Friday, March 25, 2016

Free trade considered harmful?

98% of Economists agree that free trade is beneficial for both countries in an exchange, and should be part of your healthy breakfast.  Eat more.  More, more, more.

The problem is Bastiat's "seen and unseen" problem.  It's easy to measure trade volumes, so that's what we do.  That's what the Economists look at, which is why they all tell us it's good for us.  They're right in that assessment, as far as it goes - what they see is beneficial.

But what about what they don't see?  Andy Grove dies this week, and the ex-Intel CEO had some very strong feelings about important things that are hard to measure.  The unseen:
The lesson Grove had learned at Intel was that success was all about scale. As soon as a country loses its high-tech manufacturing base, it forgets how to do many things, and loses its ability to scale in a new marketplace. The spoils go to those who retain a competitive manufacturing base. 
TVs were a good example, Grove wrote. Princeton economist Alan Blinder had written that the absence of TV production in the USA, as TVs became a low cost "commodity," was a good thing. 
"I disagree. Not only did we lose an untold number of jobs, we broke the chain of experience that is so important in technological evolution. As happened with batteries, abandoning today's 'commodity' manufacturing can lock you out of tomorrow's emerging industry."
Smart developing nations have long ignored Ricardo's "Comparative Advantage" argument, for precisely this reason.  Alas for our corrupt political class.  They've sold our future to Wall Street for a mess of campaign contributions.

Rest in peace, Andy Grove.


Jehu said...

Every argument made against a tariff can also be made against any other tax. Distorts the marketplace? Check, Deadweight losses, Check, Crony Favoritism? Check.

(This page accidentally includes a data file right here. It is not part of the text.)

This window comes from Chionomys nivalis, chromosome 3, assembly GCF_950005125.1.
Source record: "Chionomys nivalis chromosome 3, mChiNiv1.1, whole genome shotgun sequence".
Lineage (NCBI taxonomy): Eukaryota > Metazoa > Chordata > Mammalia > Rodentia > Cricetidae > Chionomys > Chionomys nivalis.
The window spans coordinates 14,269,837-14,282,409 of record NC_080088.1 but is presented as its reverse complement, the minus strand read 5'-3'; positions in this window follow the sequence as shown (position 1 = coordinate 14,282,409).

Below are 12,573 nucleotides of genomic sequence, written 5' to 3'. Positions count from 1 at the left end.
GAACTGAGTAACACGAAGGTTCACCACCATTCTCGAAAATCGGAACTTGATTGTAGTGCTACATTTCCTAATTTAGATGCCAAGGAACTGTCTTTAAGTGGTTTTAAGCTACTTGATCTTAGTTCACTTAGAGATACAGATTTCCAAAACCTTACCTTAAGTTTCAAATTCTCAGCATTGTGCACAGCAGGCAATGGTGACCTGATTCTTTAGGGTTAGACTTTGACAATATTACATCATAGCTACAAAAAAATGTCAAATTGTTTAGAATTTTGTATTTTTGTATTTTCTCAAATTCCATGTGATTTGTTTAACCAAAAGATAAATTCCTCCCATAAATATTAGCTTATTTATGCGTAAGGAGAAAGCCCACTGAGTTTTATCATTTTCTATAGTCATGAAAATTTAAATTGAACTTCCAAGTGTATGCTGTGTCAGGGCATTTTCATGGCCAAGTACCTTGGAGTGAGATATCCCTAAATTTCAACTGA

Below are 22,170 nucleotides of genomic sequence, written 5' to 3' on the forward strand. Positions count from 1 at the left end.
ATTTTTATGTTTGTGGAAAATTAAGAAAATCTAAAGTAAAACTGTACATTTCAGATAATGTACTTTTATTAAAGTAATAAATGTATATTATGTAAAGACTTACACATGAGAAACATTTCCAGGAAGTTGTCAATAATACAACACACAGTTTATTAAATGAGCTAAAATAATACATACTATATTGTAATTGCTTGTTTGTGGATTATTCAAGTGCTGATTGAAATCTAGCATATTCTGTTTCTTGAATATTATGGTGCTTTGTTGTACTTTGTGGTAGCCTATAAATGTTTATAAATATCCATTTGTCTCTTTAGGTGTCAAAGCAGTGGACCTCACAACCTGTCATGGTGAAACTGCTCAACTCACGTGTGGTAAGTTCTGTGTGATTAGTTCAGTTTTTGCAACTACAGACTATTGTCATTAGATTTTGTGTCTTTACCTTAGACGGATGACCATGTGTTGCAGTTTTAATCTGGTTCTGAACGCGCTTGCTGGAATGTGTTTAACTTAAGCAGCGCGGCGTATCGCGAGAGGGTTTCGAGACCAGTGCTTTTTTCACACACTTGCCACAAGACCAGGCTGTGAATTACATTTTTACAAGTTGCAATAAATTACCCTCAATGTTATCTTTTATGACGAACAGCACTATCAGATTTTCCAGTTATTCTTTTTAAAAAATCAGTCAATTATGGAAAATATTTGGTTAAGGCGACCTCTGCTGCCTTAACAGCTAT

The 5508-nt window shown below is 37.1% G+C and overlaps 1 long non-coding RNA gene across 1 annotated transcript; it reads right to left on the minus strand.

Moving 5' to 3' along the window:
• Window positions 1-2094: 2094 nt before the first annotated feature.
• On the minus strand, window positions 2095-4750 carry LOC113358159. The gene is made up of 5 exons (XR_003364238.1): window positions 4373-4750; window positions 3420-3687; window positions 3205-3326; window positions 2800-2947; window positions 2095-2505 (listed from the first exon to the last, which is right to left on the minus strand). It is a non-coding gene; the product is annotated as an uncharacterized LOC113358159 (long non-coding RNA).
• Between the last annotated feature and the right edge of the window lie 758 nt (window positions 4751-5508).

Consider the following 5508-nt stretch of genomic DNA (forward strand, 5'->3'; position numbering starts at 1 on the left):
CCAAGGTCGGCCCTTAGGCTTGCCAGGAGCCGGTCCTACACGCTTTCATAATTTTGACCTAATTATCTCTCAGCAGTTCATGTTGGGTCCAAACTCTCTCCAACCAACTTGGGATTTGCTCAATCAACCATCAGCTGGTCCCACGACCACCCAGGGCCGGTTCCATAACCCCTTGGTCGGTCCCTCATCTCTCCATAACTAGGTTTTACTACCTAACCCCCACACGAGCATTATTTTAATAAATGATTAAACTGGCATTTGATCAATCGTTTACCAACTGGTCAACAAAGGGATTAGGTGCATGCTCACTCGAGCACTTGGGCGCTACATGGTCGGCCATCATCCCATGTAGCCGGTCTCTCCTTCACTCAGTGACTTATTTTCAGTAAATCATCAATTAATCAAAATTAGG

Thing is, a tariff gives a government far less auxiliary power than do sales or God forbid, income taxes, which gives the government the power to pry into nearly any exchange between two people.

Old NFO said...

Grove was and is right... All of the innovations in TV are coming from Japan and Korea now! The largest size single crystal plasma screens are being manufactured by Korea, and we don't have a clue how they are doing it!

Lawrence Person said...

The problem is that it is impossible to predict in advance which of those legacy businesses will provide the seeds for tomorrow's boom industry. You can't prop up every legacy industry on the theory that some might be vital.

And if left to politicians, we know that the "votal" industries they choose will be those who are already well-connected: Cars, ethanol, steel, etc.

Chris said...

A free market capitalistic system is about "creative destruction". Resources will be obtained by the user who is able to make the best use of them, and thus pay the most for them. This changes over time, and is unpredictable. Not only companies, but people, need to be aware of this and stay flexible. No industry, company, job is forever - absent government interference. But this system will produce the greatest opportunity and wealth for the greatest number. Doing things with a large, centralized, powerful government guarantees a return to some type of feudal society with the same kind of economic results. Think North Korea or Cuba.